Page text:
President-Elect Trump’s Top Tech Policy Advisor Calls For Dismantling FCC And Net Neutrality

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President-Elect Donald Trump is in full swing when it comes to filling out positions in his incoming administration. Although we’re reluctant to delve into unrelated topics like picks for Secretary of Defense or Treasury Director, we did take notice of Trump’s appointment of Mark Jamison as a member of his tech policy transition team.

One of the pressing matters on his plate is to plot out a new course for the Federal Communications Commission (FCC), which Jamison has recently stated should be effectively dismantled. Jamison describes the FCC, currently under the leadership of Chairman Tom Wheeler, as “politically driven” and lambasts the current FCC’s “economics-free decision on net neutrality appears to have depressed investment by internet service providers.”

He goes on to argue that there is little need for the FCC in today’s fast-paced tech environment, and that many of its duties could be handed off to other agencies. Interestingly enough, Jamison also indicated that we don’t need the FCC to bust up monopolies in the telecommunications industry because they simply don’t exist.

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“Telecommunications network providers and ISPs are rarely, if ever, monopolies,” wrote Jamison in an October blog posting. “If there are instances where there are monopolies, it would seem overkill to have an entire federal agency dedicated to ex ante regulation of their services.”

Jamison also called into question the FCC’s recent war against set-top boxes that are distributed by cable providers. Chairman Wheeler has since scaled back the plans for opening up access to third-party manufacturers, but the very thought of interference brought swift negative reaction from key industry players. Jamison has also been a staunch opponent of net neutrality rules, which are another product of Wheeler’s tenure at the helm of the FCC.

Jamison spoke of net neutrality in June, writing:

Net neutrality in the US is backfiring. There are two basic reasons for the failure. One is that net neutrality policy has lost its focus and is now a growing miscellany of ex ante regulations that frequently work against the entrepreneurs and consumers the rules are intended to help. The second reason is that the net neutrality mindset is locked into a fading paradigm in which networks are distinct from computing and content. Facebook, Netflix, and Google are investing in customized networks and, in doing so, demonstrating that next-generation breakthroughs will leap beyond the old mindset.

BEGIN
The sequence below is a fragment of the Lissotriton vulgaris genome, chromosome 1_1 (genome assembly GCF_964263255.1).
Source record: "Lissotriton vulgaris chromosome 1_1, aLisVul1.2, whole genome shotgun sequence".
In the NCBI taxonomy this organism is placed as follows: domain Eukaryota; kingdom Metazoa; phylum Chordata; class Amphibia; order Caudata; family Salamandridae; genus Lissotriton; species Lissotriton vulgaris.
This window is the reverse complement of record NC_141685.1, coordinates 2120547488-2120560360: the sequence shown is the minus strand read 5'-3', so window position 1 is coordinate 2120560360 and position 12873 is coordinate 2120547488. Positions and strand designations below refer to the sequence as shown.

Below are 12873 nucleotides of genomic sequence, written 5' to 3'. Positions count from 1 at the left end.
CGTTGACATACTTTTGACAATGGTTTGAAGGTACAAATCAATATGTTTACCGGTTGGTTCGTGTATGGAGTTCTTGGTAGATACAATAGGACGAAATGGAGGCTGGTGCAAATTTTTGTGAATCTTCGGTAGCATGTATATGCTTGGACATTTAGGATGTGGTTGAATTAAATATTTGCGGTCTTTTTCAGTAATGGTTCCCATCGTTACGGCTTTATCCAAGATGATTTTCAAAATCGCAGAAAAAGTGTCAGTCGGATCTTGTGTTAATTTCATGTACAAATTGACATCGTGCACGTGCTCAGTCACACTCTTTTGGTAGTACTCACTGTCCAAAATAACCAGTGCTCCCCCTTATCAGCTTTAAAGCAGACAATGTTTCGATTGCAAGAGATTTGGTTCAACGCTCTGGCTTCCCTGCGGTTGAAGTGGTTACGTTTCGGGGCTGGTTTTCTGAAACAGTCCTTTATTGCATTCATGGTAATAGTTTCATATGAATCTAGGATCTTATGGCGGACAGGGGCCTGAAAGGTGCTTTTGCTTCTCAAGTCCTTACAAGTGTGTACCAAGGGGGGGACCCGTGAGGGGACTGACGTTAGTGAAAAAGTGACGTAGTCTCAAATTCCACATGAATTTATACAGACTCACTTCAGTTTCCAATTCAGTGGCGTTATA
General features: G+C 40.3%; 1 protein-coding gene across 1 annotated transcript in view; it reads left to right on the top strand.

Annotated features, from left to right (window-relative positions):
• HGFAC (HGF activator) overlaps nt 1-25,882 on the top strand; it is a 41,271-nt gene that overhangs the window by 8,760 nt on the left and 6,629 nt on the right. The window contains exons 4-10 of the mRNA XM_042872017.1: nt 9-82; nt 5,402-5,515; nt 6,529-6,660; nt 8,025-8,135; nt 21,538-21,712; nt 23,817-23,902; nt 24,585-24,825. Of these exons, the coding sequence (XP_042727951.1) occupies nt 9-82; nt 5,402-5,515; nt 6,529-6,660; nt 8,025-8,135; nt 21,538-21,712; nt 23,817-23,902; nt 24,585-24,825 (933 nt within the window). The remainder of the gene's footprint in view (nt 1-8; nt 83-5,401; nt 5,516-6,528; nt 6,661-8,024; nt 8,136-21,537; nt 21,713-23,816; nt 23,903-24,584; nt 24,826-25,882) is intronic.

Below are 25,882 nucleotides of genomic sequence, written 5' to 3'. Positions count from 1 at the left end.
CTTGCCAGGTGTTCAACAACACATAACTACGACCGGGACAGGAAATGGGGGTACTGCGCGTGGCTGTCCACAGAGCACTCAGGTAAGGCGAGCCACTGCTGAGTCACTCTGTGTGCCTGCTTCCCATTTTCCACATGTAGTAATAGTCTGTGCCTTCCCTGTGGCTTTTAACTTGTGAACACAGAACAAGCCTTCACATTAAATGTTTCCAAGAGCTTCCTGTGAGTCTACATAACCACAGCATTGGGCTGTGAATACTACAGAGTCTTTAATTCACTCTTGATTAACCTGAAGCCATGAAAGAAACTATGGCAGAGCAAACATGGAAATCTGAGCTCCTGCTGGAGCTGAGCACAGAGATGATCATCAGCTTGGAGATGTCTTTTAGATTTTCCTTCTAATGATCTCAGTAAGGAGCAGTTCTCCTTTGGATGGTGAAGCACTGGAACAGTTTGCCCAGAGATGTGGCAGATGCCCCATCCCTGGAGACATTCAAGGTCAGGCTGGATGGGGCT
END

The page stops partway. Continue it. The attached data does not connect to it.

If the FCC is politically motivated, issues rules that are anti-business, and has outlived its usefulness, where does the agency go from here? Jamison has the answer:

What would we do without an FCC? Any legitimate universal service concerns could be handled by others: States can subsidize network access as they see fit, the Department of Health and Human Services can incorporate telecommunications and internet into its assistance to low-income households, and the FTC and states can handle consumer protection and ex post regulation. A much smaller independent agency could be created to license radio spectrum, where a spectrum license would be a property right for use and not about content. (The license holder could lease its space to others or use it itself for content or other services.)

Jamison, who is a visiting fellow at Center for Internet, Communications, and Technology Policy at the American Enterprise Institute, will be joined in his duties overseeing the FCC transition by Jeffrey Eisenach, who is the director of the same institution. Both of their viewpoints mesh with Trump’s view on net neutrality and less regulation, but it remains to be seen if Jamison’s rather radical views on the FCC will come to fruition.


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